But in talking about how trains look, I also mean car types. Were there a lot of ice reefers, or mechanical reefers? What proportion? If there were covered hoppers, what type and what size? Striving to achieve freight trains that look like prototype photos of your era, in your location, is I think an important element in realistic modeling. Obviously some research is needed to find out what were typical car types in your railroad’s trains in your era and locale. (More on this below.)
Then we come to a couple of age-old questions. What proportion of the fleet would be home-road cars, and what proportion foreign (non-home road) cars? And which car types? On home-road proportions, I am convinced there is no single answer, because differing circumstances on different railroads gave rise to different home-road proportions. Estimates have ranged from a quarter, to over half, of all cars in the fleet being home-road, and as I state, your answer will depend on your particular era and railroad. For my layout, I described what I need in a previous post (see it at: http://modelingthesp.blogspot.com/2011/03/modeling-freight-traffic-coast-line_11.html ).
I have discussed in previous posts the Gilbert-Nelson idea about the proportions of railroad ownerships among the foreign cars in a car fleet (see the post cited in the first paragraph of the present post), and this can help in choosing railroad names for your freight cars. Most of us already have lots of freight cars we “like” for one reason or another. It takes concentration to decide on buying, and perhaps having to build, cars we don’t feel the same attraction to, just to extend realism. Obviously that’s an individual priority if you choose to follow it.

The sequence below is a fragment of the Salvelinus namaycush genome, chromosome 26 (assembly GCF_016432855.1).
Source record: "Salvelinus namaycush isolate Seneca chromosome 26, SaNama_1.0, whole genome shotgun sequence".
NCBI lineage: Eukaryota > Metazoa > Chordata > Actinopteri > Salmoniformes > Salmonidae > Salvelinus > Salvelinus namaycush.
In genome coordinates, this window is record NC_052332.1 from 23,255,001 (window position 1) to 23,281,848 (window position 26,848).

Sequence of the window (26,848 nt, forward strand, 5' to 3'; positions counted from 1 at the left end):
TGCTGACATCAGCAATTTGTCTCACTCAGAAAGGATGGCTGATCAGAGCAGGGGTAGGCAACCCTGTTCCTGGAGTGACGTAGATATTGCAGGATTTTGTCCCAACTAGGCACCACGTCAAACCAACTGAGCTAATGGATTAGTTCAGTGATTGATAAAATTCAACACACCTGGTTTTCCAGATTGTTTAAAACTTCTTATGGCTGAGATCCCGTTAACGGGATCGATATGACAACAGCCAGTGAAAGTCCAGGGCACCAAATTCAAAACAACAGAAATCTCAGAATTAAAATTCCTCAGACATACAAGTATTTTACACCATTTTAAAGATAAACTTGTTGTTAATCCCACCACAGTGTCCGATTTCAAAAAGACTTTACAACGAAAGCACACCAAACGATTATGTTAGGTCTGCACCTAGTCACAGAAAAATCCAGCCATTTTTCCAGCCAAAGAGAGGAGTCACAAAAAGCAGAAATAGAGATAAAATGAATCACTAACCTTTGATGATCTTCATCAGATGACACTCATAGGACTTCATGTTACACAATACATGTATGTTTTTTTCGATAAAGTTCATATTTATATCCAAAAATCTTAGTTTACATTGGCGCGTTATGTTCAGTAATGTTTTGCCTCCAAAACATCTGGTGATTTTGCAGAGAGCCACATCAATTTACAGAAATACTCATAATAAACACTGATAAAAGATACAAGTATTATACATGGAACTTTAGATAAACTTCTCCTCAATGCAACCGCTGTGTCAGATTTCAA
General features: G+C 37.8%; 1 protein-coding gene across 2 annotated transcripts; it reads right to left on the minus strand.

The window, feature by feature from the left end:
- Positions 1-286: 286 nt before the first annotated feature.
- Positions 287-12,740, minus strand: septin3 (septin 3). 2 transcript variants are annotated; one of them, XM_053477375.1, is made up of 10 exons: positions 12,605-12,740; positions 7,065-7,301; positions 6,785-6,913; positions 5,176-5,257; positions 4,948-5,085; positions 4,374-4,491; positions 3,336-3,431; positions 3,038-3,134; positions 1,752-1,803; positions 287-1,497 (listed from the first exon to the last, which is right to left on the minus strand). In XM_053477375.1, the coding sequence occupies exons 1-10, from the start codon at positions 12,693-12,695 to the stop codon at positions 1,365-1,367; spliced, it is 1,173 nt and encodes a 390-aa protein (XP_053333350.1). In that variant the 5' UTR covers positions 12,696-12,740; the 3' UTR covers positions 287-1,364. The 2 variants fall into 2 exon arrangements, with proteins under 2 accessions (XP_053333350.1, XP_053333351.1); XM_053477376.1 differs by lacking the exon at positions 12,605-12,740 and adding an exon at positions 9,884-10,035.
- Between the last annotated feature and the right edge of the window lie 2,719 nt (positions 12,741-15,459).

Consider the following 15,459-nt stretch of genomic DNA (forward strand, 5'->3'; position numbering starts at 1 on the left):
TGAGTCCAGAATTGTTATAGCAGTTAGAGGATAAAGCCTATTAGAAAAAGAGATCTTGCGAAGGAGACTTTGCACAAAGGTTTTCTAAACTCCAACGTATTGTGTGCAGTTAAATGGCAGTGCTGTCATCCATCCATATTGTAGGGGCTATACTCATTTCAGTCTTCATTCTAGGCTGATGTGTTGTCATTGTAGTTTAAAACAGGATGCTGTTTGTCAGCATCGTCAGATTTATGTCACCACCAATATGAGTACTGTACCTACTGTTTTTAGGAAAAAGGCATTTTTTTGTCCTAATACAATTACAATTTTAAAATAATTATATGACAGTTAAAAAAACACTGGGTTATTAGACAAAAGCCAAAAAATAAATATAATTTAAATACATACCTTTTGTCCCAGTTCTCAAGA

Now let me return to car types. An issue of the ORER (Official Railway Equipment Register) for your era will show you the fleet content of your own railroad, and that of every other railroad you are interested in. The graphs below compare the car fleet of the entire United States in 1950, to the car fleet of the Southern Pacific in the same year (percentages are given above each bar). I believe the differences are readily seen to be considerable. This is, in my opinion, the kind of information you need for every railroad you model, and it’s easily acquired. (You can click to enlarge if you wish.)
Within the topic of choosing foreign cars is the possibility of “signature” freight cars, that is, cars distinctive for and representative of, each railroad’s fleet. I wrote about this topic in two of my “Getting Real” columns for Model Railroad Hobbyist or MRH, in the issues for April 2013 and March 2015. You can read on line, or download for free, any of these past issues of MRH at their website, www.mrhmag.com .
So choosing a car fleet, if you want to achieve some degree of realism relative to a chosen railroad, era, and locale, has several dimensions. Personally, I find learning about all these factors to be not only interesting but actually fun, and it informs how I work on my car fleet and on my layout, and how I set up operating sessions. If you haven’t delved into this topic before, I urge you to explore it a little bit. I think you may well find that you enjoy it.